Round 5 of the GOP debates was full of tough talk. Mike Blake/Reuters
Two weeks after a terrorist attack in California, the GOP candidates for president met to discuss foreign policy. We asked two national security experts to grade the ideas they expressed.
Henry Kissinger, how I'm missing you
Bear F Braumoeller, Ohio State University
In the past, foreign policy debates have generally favored Republicans: the party of Nixon and Reagan has long been perceived as more competent when it comes to national security issues. In the context of their party's history, it is especially surprising that the candidates fared so poorly when it came to articulating a competent policy for dealing with the Islamic State (ISIS).
For example, a competent terrorism policy should at minimum avoid overt violations of international law. Unfortunately, Ted Cruz's advocacy of carpet bombing territories held by the Islamic State, Ben Carson's refusal to rule out the bombing innocent children and Donald Trump's suggestion that we should target the families of terrorists fall into precisely that category.
Once past that low bar, a competent terrorism policy should demonstrate an understanding of the causes of terrorism and the likely effects of antiterror policies, even if those causes and effects are debatable. By my count, most candidates failed this test most of the time. For instance, Cruz, Carson, Jeb Bush and Chris Christie all articulated the logical fallacy that Professor Jack Snyder calls the "paper tiger" myth:
the main opponent is seen as an implacable foe posing an immense security threat, yet at the same time as too weak, inert, or irresolute to combat aggressive countermeasures.
Similarly, Trump's proposal to fight ISIS by shutting down parts of the internet called into question his understanding of the internet. On the other hand, Bush laid out a detailed plan to combat ISIS and pointed out that alienating Muslims would dramatically undercut it, while Trump gave a sober assessment of the costs of regime change and Rand Paul connected weak states to the spread of extremism.
Admittedly, debates are difficult settings within which to demonstrate the clear understanding of cause and effect necessary to produce an effective foreign policy. Even so, such demonstrations were few and far between last night.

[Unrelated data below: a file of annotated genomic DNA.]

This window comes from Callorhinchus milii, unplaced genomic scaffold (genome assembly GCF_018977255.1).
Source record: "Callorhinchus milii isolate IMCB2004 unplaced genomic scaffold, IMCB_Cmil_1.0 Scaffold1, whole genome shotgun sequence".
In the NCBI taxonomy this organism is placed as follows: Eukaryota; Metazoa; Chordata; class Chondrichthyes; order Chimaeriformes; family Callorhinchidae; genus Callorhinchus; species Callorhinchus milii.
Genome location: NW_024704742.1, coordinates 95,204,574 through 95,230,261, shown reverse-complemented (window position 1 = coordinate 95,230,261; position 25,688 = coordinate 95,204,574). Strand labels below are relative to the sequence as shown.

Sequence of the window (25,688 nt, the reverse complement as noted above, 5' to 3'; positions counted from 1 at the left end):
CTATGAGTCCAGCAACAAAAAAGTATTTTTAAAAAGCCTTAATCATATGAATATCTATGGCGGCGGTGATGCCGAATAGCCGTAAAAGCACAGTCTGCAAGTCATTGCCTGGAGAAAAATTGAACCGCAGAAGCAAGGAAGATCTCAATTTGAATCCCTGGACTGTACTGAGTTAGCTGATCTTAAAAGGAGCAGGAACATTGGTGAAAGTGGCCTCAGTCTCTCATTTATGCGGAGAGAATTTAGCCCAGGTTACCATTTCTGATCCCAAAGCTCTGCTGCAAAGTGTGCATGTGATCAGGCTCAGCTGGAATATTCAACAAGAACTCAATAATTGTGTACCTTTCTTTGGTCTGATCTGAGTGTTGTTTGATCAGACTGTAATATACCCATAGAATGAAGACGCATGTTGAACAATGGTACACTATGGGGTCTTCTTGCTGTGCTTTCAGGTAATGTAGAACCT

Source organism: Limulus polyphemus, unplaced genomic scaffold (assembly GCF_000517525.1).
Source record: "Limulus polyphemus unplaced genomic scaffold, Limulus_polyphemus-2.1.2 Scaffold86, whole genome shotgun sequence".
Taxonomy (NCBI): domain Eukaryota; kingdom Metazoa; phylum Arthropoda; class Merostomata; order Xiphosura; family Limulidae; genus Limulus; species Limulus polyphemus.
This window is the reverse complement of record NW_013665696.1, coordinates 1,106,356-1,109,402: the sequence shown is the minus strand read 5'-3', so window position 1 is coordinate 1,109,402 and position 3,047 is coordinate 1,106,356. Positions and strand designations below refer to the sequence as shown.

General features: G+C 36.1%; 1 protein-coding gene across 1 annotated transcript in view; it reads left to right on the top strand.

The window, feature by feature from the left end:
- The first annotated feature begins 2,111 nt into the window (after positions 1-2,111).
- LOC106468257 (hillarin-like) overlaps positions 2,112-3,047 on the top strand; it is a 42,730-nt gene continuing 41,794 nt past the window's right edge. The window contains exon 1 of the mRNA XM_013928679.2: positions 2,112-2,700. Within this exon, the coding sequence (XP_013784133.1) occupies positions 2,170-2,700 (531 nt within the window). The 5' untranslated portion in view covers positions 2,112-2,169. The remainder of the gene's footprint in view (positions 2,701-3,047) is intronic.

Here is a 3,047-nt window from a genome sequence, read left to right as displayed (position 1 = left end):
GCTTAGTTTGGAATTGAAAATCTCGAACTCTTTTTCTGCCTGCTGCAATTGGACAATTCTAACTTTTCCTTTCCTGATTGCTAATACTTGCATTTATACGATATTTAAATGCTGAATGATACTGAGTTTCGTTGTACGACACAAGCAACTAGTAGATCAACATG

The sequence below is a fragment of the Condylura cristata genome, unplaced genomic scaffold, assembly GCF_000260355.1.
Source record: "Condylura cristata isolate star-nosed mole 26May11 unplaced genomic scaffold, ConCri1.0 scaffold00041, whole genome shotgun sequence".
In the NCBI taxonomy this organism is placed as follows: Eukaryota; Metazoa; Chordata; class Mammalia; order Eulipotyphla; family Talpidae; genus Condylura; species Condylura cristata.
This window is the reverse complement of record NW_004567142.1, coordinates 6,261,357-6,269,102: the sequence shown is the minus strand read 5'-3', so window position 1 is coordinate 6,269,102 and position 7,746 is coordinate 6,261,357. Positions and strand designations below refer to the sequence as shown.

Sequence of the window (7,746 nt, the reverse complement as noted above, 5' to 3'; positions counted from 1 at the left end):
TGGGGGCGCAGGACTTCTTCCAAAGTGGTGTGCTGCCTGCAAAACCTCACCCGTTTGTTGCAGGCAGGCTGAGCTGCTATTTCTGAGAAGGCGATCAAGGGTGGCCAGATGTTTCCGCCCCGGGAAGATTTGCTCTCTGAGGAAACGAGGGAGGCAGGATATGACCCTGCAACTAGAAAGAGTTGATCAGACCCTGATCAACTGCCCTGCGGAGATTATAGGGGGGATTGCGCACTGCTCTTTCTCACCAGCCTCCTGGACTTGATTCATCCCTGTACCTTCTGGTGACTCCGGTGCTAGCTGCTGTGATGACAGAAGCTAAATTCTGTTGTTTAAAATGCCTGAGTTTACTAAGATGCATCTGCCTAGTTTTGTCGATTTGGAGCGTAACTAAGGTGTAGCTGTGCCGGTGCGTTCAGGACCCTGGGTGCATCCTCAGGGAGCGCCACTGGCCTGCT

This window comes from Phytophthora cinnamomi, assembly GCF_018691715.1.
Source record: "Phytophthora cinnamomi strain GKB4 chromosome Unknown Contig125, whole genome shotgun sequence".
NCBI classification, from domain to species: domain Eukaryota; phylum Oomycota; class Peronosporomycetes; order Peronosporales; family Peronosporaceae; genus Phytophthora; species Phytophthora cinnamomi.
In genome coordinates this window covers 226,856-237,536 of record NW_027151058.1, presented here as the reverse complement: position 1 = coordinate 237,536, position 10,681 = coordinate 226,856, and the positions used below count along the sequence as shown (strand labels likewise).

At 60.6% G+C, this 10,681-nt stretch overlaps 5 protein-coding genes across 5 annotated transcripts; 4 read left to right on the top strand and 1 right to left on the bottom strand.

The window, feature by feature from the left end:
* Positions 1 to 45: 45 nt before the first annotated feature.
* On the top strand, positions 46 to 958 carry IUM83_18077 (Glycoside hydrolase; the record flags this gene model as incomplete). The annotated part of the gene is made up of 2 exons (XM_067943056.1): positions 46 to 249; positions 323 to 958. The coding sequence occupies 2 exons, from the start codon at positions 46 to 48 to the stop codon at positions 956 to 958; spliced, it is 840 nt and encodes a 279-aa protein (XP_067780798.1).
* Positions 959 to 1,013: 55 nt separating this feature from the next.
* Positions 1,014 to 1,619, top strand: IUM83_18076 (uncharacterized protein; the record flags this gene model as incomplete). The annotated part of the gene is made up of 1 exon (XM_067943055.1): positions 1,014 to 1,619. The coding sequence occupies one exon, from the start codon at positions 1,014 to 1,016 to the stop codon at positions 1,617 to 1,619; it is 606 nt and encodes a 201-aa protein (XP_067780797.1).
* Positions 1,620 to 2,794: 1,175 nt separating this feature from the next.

The Emperor's new clothes -- bluster in the GOP
David Alpher, George Mason University
The candidates in the last GOP debate of 2015 left us with an image of great toughness and resolve. Unfortunately, what they resolve to do except be tough was never addressed.
Instead, the candidates declared that we will win by winning, defeat enemies by defeating them, and secure ourselves by keeping ourselves secure.
The candidates offered no plans to do anything about the origin of the problems they identified, and no understanding of the problems themselves.
Carly Fiorina suggested technical methods like better algorithms and the quicker embrace of new technology to catch disaffected populations through better surveillance. But she never addressed the complex social problems behind disaffected populations.
Donald Trump, Marco Rubio and Ted Cruz spoke to containing illegal immigration with walls. But any policy suggestions for immigration reform were lost in a crossfire of recriminations about being soft on the undocumented.
Cruz suggested that all terrorists are Muslims even if not all Muslims are terrorists, but neither the other candidates nor the moderators called that statement out for its obvious inaccuracy by pointing out recent examples of domestic, Christian terrorism like the attack on a Charleston church by the white supremacist Dylann Roof.
In the process, the candidates are describing tactics - not solutions - which contain but don't solve social problems. Historically, that has been an effective way of actually making social problems worse, as the flare of violence around race relations in the US should demonstrate.
Of all of the candidates on stage, the only one who expressed the idea "we need to be smart and think things through" was Jeb Bush.
Ben Carson emphasized the need to be on a war footing, and both he and Ted Cruz refused repeatedly to rule out carpet bombing even if civilian casualties couldn't be avoided. John Kasich (along with Lindsey Graham in the early debate) stated the need for troops on the ground to destroy ISIS. However, neither offered a new strategy to bring peace to Syria.
The most common statement in this debate was that we can't keep ourselves safe with the same plans we've been using. President Obama was repeatedly criticized for having nothing but policies we've already tried and watched fail, but the candidates then suggested the very same policies -- kill them, deny them territory, shut down financial and technical capabilities and end the war in Syria. In fact, Obama's plan is more comprehensive -- although relying on force, he does in fact acknowledge the causes behind terrorism and loss of trust in the US and the need to deal with those. A critical difference.
Although Bush stands out for his call to thought, he also failed to provide anything but toughness and force. He made telling statements like "we can't disassociate ourselves from Muslims" or they won't stand with us. At first blush that sounds inclusive, but it doesn't include Muslims as part of "us." Nevertheless, the need to think was a promising statement, and a very real distinction of his performance during this debate.
The candidates repeatedly expressed that the most important quality of leaders is the ability to act. Bush's counterpoint of saying "think first, be smart about this," is important to keep in mind with regard to the state of our democracy overall, and deserved attention it didn't get. It should be the Republican statement in the primary election -- but as things stand, that looks unlikely.